Ref. DPD12725 High Speed 2: phase 1 report 46


South HSR, Taiwan
Detailed information: North-South
Commercial Risk
► The original concept was to be entirely publicly procured, however, the ► Design and build contract with a franchise being let to a private sector operator
government decided to withdraw the funding and instead have the HSR Project to operate and maintain the system.
built by a private sector venture with a Build-Operate-Transfer (BOT) model. ► The State intended to transfer demand risk to the private sector operator who
► The government granted THSRC (a consortium led by Alstom Transport SA of would also be responsible for the operation and maintenance of the system.
France and Siemens AG of Germany) a concession to finance, construct, and ► The project has been surrounded by political controversy, particularly in
operate the High Speed Rail System for a period of 35 years and a concession relation to THRSC’s awarding of the rolling stock contracts to the Taiwan
for HSR station area development for a period of 50 years. Shinkansen Consortium instead of the Eurotrain. Shortly after Eurotrain had
► The trainset is built by a consortium of Japanese rolling stock builders, most won the bid, THSRC declared the tender re-open to TSC, who finally won it.
notably Kawasaki Heavy Industries. The Japanese government had offered soft loans to finance the project and
► To share the benefits with government, the THSRC promises to appropriate the leader of the bid promised funds if TSC was chosen.
parts of yearly earnings to government for HSR further development and ► Allegations were made that the decision was largely political, paving the way
construction. This amount is 10% of earnings before tax every year during the for President Lee Teng-hui's visit to Japan. Although this was strongly denied,
HSR operating concession period regardless of the performance of the after a lengthy arbitration process, the court ruled in March 2004 that THSRC
concession company. The accumulated amount cannot be less than should pay compensation of US$32m to Eurotrain. In November 2004, THSRC
US$3.4bn. agreed to pay US$65m (US$89m with interest) to Eurotrain.
► Earthquakes are a significant consideration in Taiwan and one of the benefits
of the Shinkansen trains is they are built for protection against earthquakes.

Ref. DPD12725 High Speed 2: phase 1 report 47


South HSR, Taiwan (cont’d)
Detailed information: North-South
Financing Other
► The project has a construction value of approximately US$18bn. ► The project has been subject to delays mainly due to:
► By March 2009 THSRC had accumulated losses of US$2.13bn, amounting to ► Financing and contractual issues.
over 65 percent of the firm’s capital.
► Safety testing and certification. For instance there were three derailments
► THSRC expects that restructuring will be complete by the end of 2009, which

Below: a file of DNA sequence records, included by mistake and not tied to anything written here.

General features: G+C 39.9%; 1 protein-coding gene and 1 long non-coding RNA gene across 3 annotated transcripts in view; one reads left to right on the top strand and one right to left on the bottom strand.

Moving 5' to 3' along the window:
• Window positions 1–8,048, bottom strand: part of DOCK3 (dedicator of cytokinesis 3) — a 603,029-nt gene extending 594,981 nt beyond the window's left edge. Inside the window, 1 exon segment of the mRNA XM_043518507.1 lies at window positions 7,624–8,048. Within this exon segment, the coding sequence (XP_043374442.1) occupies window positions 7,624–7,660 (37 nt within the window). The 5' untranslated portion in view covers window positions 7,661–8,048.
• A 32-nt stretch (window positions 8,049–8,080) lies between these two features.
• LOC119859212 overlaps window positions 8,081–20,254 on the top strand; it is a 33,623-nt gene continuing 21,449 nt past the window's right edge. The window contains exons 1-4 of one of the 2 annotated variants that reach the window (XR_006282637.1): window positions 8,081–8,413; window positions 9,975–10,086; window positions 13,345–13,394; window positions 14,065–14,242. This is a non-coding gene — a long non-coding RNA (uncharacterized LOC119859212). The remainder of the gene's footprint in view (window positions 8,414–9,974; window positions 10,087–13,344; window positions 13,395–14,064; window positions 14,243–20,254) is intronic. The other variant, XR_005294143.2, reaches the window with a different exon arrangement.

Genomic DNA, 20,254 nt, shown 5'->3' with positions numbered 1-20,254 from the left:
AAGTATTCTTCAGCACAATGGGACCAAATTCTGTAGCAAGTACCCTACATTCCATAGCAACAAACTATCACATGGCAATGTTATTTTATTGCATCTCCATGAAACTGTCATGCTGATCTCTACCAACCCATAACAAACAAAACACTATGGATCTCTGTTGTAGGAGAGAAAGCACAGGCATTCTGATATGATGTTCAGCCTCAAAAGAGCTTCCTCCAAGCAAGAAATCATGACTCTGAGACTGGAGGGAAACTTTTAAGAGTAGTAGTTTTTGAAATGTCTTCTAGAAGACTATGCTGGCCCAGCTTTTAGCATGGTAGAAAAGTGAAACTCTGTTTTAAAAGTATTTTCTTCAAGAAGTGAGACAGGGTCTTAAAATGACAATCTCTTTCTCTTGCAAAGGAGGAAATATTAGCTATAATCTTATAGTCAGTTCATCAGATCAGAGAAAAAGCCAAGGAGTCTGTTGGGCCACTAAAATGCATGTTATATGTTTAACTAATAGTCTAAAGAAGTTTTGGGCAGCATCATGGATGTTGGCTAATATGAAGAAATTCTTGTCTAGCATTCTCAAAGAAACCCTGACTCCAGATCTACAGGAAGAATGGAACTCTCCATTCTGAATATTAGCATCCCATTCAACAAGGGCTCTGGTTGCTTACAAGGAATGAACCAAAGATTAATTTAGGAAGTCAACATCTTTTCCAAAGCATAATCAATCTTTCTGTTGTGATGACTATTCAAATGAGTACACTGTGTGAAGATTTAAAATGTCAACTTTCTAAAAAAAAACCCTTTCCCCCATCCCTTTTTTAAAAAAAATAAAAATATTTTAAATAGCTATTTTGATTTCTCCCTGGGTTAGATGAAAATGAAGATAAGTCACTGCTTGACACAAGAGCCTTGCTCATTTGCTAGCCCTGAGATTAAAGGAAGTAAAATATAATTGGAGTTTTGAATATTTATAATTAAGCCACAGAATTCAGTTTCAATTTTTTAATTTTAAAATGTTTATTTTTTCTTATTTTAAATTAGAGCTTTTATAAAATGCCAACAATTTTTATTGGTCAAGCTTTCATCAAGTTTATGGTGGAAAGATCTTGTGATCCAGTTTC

during the tests in early November 2006.
has entailed re-negotiating terms of bank debt (with government assistance).
► Financial institutions are now considering a new package of syndicated loans ► Problems with adjusting the Japanese Shinkansen bullet train system to
to the rail firm to retire current borrowings. In addition, the government hopes European specifications caused by procurement controversy as the
to encourage insurance firms to inject funds into the HSR company. infrastructure was built to European specifications. These included
► The project was initially planned to be entirely privately funded through the sale electrification and signalling, as well as training drivers.
of preferred shares to institutional investors. However, due to massive cost ► Cost overruns have been incurred, mainly due to:
overruns THSRC failed to raise the required capital.
► Delays
► THSRC focused on covering the funding gap through bank debt. This in turn
created significant delays as the private sector demanded and received overt ► An insufficient number of passengers. For the first five months of 2009,
financial support from the Taiwanese Government in the event of default of daily ridership amounted to only 87,000 passengers – 30 percent of the
THSRC. number predicted
► A government guaranteed debt facility for the first part of the project was raised ► A heavy interest burden on the debt raised
in 2000 totalling US$10bn. It was split into three 15-year tranches, priced at ► Unreasonable amortisation requirements
around 90bp over Taiwan's one-year post office savings rate.
► In March 2005, the Taiwanese government stepped in to buy securities worth ► In its present state, the company does not meet the terms for a mandatory
US$237m. government takeover and, despite the firm’s financial troubles, the government
at present has no plan to take over THSRC.
► In addition, in 2007 THSRC raised US$300m from the sale of pre-IPO
convertible bonds in the international market. ► The project’s cost overruns have incited high public controversy, with critics
► Overall, public financing will account for approximately 20.6% of the total cost pointing out that THSRC failed to meet its funding targets on time and
including land acquisition, planning, design, supervision and civil work for under- breached its promise to finance the project entirely from private funds.
structures in Taipei sections. Source: THSRC website, press search, journal articles
► Private investment accounts for 79.4% of the total cost and includes civil works,
stations, track work, electrical and mechanical system, maintenance bases, and
financial cost.
► Higher than normal use of equity reflects the high risk profile that debt providers
attached to this project.

Ref. DPD12725 High Speed 2: phase 1 report 48


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this engagement. It contains several assumptions that are based on general knowledge of the markets and
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Ref. DPD12725 High Speed 2: phase 1 report 49


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High Speed 2: phase 1 report 50